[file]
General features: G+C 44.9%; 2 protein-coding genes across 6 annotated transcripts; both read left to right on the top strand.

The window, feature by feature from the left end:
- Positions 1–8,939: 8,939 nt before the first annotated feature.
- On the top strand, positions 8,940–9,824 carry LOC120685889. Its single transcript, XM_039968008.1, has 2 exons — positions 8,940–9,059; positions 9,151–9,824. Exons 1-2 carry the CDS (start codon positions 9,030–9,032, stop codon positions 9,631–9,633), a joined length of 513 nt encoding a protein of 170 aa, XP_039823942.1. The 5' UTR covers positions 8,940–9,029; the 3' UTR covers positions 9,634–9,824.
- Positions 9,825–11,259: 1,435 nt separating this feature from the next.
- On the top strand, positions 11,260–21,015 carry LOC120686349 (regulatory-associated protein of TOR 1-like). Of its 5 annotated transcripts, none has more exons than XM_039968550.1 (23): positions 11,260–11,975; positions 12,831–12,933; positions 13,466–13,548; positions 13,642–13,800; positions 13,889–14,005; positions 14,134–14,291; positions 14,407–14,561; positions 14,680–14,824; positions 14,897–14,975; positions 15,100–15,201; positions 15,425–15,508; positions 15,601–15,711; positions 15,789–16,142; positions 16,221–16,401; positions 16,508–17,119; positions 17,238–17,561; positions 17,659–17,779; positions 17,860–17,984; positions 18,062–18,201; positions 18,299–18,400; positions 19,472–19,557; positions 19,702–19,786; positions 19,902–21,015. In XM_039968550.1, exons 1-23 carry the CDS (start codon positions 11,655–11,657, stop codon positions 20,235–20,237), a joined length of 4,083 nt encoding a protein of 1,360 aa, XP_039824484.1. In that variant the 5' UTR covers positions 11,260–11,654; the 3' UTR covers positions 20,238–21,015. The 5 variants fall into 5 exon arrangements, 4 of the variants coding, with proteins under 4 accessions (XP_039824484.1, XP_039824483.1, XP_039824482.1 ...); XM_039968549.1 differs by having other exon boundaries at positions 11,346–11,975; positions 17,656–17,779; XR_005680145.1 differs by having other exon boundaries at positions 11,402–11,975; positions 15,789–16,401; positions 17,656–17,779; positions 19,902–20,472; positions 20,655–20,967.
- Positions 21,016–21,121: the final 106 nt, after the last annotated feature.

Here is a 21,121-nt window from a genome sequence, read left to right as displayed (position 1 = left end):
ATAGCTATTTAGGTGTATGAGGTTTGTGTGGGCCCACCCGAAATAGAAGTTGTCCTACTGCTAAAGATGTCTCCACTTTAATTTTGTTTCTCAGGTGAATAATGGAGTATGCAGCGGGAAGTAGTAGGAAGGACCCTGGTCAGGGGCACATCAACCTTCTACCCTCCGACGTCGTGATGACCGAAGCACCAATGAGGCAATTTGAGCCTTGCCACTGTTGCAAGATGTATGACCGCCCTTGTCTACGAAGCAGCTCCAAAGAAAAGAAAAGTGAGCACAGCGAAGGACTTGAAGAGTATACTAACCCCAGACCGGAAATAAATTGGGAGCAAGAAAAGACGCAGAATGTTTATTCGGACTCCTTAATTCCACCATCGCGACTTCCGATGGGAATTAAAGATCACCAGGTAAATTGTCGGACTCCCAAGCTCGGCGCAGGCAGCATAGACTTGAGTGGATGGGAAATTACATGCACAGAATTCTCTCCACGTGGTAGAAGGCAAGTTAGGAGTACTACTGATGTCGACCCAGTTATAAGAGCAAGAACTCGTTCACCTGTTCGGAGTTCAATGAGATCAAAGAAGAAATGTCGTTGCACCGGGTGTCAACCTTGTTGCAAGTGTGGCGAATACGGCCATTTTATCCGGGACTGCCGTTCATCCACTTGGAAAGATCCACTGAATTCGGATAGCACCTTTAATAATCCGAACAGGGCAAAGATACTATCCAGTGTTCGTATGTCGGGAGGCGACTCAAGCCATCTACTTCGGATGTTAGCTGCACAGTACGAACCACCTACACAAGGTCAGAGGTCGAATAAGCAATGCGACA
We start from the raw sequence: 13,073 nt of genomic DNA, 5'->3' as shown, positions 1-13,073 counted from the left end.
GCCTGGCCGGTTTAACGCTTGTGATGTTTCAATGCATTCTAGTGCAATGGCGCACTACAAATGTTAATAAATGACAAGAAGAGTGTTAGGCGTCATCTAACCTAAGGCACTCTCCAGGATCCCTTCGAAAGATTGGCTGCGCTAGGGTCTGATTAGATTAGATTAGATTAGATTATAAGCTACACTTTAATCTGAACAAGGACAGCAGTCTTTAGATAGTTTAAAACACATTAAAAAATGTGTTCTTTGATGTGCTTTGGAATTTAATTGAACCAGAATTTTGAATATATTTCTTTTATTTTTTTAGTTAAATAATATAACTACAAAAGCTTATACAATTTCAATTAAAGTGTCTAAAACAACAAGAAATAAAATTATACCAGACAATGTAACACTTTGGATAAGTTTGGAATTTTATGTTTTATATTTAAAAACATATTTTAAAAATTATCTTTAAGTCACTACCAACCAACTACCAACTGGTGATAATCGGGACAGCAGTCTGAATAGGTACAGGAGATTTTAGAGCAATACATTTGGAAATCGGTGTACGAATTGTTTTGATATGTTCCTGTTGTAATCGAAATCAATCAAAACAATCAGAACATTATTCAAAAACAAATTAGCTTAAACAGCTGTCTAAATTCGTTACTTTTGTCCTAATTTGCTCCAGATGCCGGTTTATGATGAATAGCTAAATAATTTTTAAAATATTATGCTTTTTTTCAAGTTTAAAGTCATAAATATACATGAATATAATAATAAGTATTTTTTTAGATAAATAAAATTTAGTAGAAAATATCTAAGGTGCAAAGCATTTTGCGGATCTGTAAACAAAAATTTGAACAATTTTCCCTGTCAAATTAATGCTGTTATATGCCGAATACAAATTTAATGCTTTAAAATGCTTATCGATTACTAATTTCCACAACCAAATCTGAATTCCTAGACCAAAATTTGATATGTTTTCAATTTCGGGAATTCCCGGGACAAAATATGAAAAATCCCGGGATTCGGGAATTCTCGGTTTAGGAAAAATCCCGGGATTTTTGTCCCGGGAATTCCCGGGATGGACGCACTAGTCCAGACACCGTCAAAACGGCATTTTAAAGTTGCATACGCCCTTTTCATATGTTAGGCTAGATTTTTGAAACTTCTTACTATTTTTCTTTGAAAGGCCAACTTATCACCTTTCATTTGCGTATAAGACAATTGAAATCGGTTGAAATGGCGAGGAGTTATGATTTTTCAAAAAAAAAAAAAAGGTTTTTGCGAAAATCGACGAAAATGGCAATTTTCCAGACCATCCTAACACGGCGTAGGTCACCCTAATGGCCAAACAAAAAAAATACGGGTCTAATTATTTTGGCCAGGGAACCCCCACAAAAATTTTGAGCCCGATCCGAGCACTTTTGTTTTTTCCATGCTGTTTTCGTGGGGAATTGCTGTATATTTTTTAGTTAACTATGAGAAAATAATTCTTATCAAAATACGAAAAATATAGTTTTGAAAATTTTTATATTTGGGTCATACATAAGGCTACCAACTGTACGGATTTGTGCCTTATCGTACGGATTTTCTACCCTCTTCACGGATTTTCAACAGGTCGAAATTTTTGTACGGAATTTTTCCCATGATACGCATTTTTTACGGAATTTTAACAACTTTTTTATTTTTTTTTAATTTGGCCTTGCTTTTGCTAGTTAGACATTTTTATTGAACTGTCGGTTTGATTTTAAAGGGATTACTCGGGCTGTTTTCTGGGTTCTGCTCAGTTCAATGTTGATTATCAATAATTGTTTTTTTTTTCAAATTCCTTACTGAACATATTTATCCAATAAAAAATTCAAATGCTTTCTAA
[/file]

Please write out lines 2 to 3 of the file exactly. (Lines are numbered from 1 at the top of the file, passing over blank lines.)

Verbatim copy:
The window, feature by feature from the left end:
- Positions 1–8,939: 8,939 nt before the first annotated feature.